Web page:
Increasing the level of research to improve design and materials of bogies and wheelsets

Wheelsets and bogies play a significant role in railway operations. Recognising the need for safety, efficiency, and reliability in those operations, the Association of American Railroads (AAR) directs research toward wheelsets and bogies to improve the design and materials of components, their performance in various operating conditions, and enhancements to inspection practices. Colleagues from MxV Rail (formerly TTCI), a wholly owned subsidiary of the AAR, explain how they carry out this research and that a recent move to new facilities sets the stage for an increased level of research in the laboratory, test track, and revenue service environments.

Train inspection technology

The prevailing method for inspecting railcars in service is periodic manual, visual inspection while a train is stopped. Reflecting an industry focus on safety, efficiency and productivity, MxV Rail focused much of its effort on train inspection technology. This effort included enhancing the effectiveness of existing wayside detectors as well as investigating new inspection technologies.

Wheel Impact Load Detectors (WILDs) are among the most important wayside inspection devices deployed on the railroad. These devices drive most of the wheelset changeouts in North America. Most changeouts require a car to be intercepted, shopped, repaired, inspected, and released, thereby reducing car availability and delaying shipments. MxV Rail has determined empty-car WILD wheel impact values that can predict whether loaded-car values will exceed defect levels. Identified empty cars can be routed to home shops, minimising repair costs and delays for shippers. MxV Rail conducted additional research by leveraging the capabilities of WILDs and associated Truck Hunting Detector (THD) systems.

MxV Rail continues to investigate newer inspection technologies as a means of inspecting wheels for subsurface cracks while the wheels are in revenue service. Finding cracks in wheel rims is analogous to finding defects in rail heads. The importance is similar too, as a broken wheel derailment is often as catastrophic as a broken rail derailment. MxV Rail has evaluated several automated cracked wheel detection systems (ACWDS) that employ contacting ultrasonic non‑destructive evaluation (NDE) techniques. In 2020, one ACWDS tested at the Facility for Accelerated Service Testing (FAST) in Pueblo, CO, inspected 10,408 wheels; finding seven broken wheels and 23 with subsurface fatigue cracks. However, ACWDS generally exhibit some performance issues that challenge a commercially successful implementation.

Figure 1

MxV Rail recently began evaluating electromagnetic acoustic transducers (EMATs) to detect subsurface defects in wheel treads. The EMAT systems do not require a couplant or contact between the transducer and the wheel. Instead, EMATs create a magnetic field and induce eddy currents near the surface of the test piece, thus creating ultrasonic waves in the material.

MxV Rail evaluated off-the-shelf EMAT systems in a feasibility study, discovering EMATs demonstrated excellent detection capability with good signal levels in wheel samples that had known defects. Next, MxV Rail worked with a vendor to develop an EMAT system to inspect complete wheel circumferences with the wheel in motion. This requires guided surface acoustic waves, specifically shear horizontal waves, rather than the bulk ultrasonic waves generated in previous ACWDS. Shear horizontal waves offer the best potential for inspecting wheels in motion because wave motion is parallel to the tread surface. However, tests found that non-contact Lorentz force EMATs suffered from noise due to surface conditions. The solution was to add a highly magnetostrictive strip that requires contact with the wheel.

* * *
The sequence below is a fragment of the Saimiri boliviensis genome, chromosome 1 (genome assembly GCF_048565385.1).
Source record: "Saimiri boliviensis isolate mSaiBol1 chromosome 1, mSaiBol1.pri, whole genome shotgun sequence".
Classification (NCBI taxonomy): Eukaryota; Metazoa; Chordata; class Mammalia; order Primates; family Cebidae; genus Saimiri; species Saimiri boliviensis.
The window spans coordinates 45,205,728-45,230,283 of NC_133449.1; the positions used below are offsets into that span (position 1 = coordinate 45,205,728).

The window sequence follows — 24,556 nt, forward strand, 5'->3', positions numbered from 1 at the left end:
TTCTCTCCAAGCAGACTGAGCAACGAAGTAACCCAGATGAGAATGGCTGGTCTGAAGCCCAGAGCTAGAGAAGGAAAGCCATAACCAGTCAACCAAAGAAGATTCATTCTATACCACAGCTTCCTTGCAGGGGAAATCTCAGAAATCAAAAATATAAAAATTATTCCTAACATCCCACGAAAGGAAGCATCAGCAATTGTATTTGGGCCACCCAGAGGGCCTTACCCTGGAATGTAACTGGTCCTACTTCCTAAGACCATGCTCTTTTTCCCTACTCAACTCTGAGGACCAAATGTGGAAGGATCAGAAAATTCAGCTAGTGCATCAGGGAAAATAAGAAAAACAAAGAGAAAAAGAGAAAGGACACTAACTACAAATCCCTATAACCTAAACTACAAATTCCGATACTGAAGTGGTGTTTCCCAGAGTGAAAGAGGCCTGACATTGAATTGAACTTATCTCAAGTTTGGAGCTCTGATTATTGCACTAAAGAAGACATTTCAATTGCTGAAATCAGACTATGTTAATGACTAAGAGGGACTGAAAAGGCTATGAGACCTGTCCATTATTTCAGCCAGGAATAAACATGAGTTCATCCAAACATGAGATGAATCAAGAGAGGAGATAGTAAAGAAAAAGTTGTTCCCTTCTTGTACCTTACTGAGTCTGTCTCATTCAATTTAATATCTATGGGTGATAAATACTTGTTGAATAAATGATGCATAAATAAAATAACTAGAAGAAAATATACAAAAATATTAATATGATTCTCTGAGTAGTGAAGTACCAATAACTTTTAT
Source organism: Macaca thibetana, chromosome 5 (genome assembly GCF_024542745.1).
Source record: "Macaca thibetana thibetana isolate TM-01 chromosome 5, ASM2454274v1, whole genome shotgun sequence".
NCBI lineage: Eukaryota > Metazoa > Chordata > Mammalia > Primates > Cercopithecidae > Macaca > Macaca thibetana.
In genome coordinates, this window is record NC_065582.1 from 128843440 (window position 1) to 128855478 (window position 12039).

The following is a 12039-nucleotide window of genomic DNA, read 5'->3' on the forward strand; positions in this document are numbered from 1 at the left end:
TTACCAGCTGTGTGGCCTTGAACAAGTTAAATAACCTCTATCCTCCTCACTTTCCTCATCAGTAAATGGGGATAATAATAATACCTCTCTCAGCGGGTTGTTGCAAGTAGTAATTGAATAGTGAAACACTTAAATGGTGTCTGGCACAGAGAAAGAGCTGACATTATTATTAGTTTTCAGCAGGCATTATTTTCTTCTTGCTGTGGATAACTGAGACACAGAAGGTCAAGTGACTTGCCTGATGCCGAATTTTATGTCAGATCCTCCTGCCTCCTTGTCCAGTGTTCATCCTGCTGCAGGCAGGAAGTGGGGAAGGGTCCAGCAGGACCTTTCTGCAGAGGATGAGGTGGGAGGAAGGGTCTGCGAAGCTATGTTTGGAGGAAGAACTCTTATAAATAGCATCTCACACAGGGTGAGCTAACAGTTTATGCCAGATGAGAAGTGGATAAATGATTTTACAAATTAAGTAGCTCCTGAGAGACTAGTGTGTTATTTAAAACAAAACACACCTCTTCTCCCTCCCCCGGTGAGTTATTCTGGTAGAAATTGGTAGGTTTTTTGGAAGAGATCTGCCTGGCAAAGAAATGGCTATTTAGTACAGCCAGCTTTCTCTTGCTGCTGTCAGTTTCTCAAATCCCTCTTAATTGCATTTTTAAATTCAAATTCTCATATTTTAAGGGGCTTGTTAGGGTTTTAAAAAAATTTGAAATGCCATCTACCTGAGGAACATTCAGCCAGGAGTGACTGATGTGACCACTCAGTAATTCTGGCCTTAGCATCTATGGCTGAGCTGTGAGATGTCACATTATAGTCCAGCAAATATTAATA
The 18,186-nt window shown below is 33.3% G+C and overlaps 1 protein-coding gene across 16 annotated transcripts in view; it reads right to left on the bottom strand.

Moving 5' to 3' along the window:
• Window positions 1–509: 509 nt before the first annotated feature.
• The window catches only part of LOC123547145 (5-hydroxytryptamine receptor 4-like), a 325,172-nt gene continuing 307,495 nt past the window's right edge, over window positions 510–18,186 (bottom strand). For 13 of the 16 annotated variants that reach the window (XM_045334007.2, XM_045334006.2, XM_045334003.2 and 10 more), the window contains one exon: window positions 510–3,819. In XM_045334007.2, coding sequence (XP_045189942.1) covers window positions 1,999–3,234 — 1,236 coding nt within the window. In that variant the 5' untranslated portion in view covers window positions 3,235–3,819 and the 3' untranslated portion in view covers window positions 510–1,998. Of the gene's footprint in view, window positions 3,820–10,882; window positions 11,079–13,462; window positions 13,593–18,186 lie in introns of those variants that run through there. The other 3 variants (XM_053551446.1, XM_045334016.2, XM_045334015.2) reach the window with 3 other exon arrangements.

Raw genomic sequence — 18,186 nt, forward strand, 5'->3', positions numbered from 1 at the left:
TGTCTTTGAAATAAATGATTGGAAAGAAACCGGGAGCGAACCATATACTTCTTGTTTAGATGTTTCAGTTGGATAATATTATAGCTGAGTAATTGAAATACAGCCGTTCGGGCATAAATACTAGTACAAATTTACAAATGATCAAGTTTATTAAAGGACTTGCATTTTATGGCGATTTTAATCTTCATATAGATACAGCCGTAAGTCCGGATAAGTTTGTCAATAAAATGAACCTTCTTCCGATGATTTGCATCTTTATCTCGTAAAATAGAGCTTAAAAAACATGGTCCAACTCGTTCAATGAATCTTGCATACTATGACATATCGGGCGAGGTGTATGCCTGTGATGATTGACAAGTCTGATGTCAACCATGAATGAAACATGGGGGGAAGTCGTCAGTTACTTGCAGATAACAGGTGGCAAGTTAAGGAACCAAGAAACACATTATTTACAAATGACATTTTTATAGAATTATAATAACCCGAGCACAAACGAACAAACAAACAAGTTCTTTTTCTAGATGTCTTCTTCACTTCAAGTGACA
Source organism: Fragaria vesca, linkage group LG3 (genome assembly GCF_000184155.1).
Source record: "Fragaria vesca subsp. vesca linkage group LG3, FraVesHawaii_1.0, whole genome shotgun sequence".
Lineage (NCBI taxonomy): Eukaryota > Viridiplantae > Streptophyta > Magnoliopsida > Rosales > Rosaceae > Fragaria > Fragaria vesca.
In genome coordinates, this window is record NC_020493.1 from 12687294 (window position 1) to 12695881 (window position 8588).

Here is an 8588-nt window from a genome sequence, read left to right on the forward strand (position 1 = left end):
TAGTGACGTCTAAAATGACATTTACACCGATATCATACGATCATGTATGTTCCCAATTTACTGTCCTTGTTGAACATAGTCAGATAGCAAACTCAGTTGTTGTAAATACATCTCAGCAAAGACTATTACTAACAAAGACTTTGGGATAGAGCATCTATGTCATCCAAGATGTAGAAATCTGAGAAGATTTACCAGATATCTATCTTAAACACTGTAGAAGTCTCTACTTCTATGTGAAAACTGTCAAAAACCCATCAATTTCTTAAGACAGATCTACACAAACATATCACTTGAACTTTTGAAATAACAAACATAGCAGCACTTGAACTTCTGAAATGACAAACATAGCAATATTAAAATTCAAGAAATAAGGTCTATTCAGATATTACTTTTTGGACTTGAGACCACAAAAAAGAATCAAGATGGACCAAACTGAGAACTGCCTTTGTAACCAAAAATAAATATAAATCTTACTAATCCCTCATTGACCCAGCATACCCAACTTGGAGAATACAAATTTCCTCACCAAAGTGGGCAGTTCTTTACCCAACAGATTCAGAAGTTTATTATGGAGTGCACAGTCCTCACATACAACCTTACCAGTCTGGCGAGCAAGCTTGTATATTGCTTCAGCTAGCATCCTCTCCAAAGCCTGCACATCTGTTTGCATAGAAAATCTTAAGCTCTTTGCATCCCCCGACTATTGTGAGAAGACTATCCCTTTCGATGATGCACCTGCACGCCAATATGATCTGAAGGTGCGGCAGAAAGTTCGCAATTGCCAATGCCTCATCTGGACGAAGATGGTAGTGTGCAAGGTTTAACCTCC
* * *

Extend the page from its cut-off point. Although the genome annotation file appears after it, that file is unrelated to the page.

A prototype was built and installed on a short piece of laboratory track with a test wheel rolling over it. The system successfully detected flat bottom hole (FBH) calibration defects, and even found a previously unknown defect in a test wheel. Further development will be required to test the prototype across the entire tread and to the appropriate tread depths.

Figure 2

Hunting/curving performance

There continues to be a need to better understand vehicle and bogie performance in terms of high‑speed stability and curving performance. Hunting has the advantage of being detectable THDs. The most common THD is associated with WILDs and uses a vendor-proprietary algorithm to generate a hunting index (HI) value. For several years, the AAR has used HI values indicating hunting to repair cars. Likewise, railroads have long maintained lists of speed-restricted cars – often entire car series or groups – based on adverse experiences such as derailments or significant lading damage.
MxV Rail analysed five years’ worth of HI and THD pass data to determine the risk of hunting behaviour of a given severity (HI) at a given speed. This analytical approach (versus the traditional experiential approach) accomplishes the following objectives in the interest of safety and efficiency:

  • Makes speed restrictions deterministic, based on actual measured performance
  • Removes unnecessary restrictions on equipment that does not require it
  • Can identify equipment previously overlooked for restrictions
  • Allows for precise definition of speed‑restricted groups.

MxV Rail performed an additional analysis to determine what physical car characteristics (as identified in UMLER®) might be associated with a higher hunting risk. This is one of many ways that this statistics-based methodology could be used to assess hunting risk. As an outgrowth of this research, MxV Rail studied the relative effects of track conditions at THD sites and began studying the variability in THD measurements.

MxV Rail used simulations to study the curving performance of M-976 trucks (as defined by AAR specification criteria) in turnouts. These simulations included M-976 trucks in new and worn conditions. The simulation results showed that AAR’s Dynamic Curving test regime was more critical than turnout geometry conditions in assessing bogie performance. Further investigations involving adversely worn wheel and rail profiles are planned.